Gocheok Sky Dome, Seoul
The Dome is the first of its kind in Korea, and one of many new ballparks built in the last decade.

 

The Early Years

In 1982, the inaugural Korean baseball league season consisted of just six clubs. Only two, Lotte Giants and Samsung Lions, have not changed names or location since. The Gwangju-based KIA Tigers were originally called Haitai Tigers, LG Twins used to be MBC Chungyong, and Doosan Bears were the OB Bears from Daejeon. The sixth and final team, Sammi Superstars, were playing in Incheon. They often changed names before moving out of Incheon, and eventually went out of business.

Dongdaemun Baseball Stadium, now the site of the Dongdaemun Design Plaza, staged the league’s first game. The original floodlights are still there and the area houses a small museum that is worth checking out. Then president Chun Doo-hwan threw the first pitch on March 27th as MBC took on Samsung Lions. The Bears won the first ever KBO season, and, going into 2020, they are also the defending champions.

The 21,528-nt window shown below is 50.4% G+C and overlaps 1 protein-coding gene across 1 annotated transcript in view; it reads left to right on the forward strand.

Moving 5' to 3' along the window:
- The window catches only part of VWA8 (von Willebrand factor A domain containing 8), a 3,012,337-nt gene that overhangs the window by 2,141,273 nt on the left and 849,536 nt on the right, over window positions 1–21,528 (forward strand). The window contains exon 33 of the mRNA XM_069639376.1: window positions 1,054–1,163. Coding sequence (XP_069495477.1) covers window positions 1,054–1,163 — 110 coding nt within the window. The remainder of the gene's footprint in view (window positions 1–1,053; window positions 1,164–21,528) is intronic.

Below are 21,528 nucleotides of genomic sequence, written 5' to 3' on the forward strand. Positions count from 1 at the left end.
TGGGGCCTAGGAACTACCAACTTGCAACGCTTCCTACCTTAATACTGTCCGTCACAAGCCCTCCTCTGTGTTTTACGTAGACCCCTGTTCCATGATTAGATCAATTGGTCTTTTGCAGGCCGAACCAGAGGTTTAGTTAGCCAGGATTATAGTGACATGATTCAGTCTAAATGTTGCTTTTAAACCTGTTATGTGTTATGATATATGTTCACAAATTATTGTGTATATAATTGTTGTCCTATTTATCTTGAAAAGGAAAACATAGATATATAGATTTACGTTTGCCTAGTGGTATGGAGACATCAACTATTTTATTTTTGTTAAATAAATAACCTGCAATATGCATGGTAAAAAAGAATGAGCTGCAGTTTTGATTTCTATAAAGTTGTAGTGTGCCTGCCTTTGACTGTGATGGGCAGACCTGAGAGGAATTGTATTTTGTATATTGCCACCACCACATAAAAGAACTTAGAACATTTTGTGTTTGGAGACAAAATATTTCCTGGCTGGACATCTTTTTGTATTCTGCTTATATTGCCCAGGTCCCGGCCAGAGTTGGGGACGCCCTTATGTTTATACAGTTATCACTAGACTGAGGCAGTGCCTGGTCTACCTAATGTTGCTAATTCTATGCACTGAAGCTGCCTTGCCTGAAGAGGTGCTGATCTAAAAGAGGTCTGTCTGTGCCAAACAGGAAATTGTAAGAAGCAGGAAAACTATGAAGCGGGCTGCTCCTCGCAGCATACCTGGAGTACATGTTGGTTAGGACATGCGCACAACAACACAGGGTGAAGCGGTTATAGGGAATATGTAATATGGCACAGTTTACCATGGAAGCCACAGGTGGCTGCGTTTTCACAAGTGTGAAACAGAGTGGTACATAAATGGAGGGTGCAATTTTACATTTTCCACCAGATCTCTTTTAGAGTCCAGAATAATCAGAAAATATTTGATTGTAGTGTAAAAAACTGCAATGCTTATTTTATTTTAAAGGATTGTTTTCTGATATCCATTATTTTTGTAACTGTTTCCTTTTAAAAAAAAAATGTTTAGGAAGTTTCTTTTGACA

The 1980’s mostly belonged to the Haitai Tigers, who won 5 championships, including four straight from 1986-1989. Samsung Lions and Lotte Giants collected their first titles that decade. In 1986, OB Bears left Daejeon for the newly built Jamsil Baseball Stadium in Seoul. MBC Chungyong would join them in a ballpark developed for the 1988 Summer Olympic Games.

The Bears would be replaced in Daejeon by Binggrae Eagles, the 7th franchise to join the league. Sammi Superstars became the Chengbo Pintos first, then the Pacific Dolphins, and, in 1995, the Hyundai Unicorns. Jeonju, in the North Jeolla region, welcomed the league’s eight club, Ssangbangwool Raiders. Sadly, they didn’t hang around too long, ceasing operations in 2001.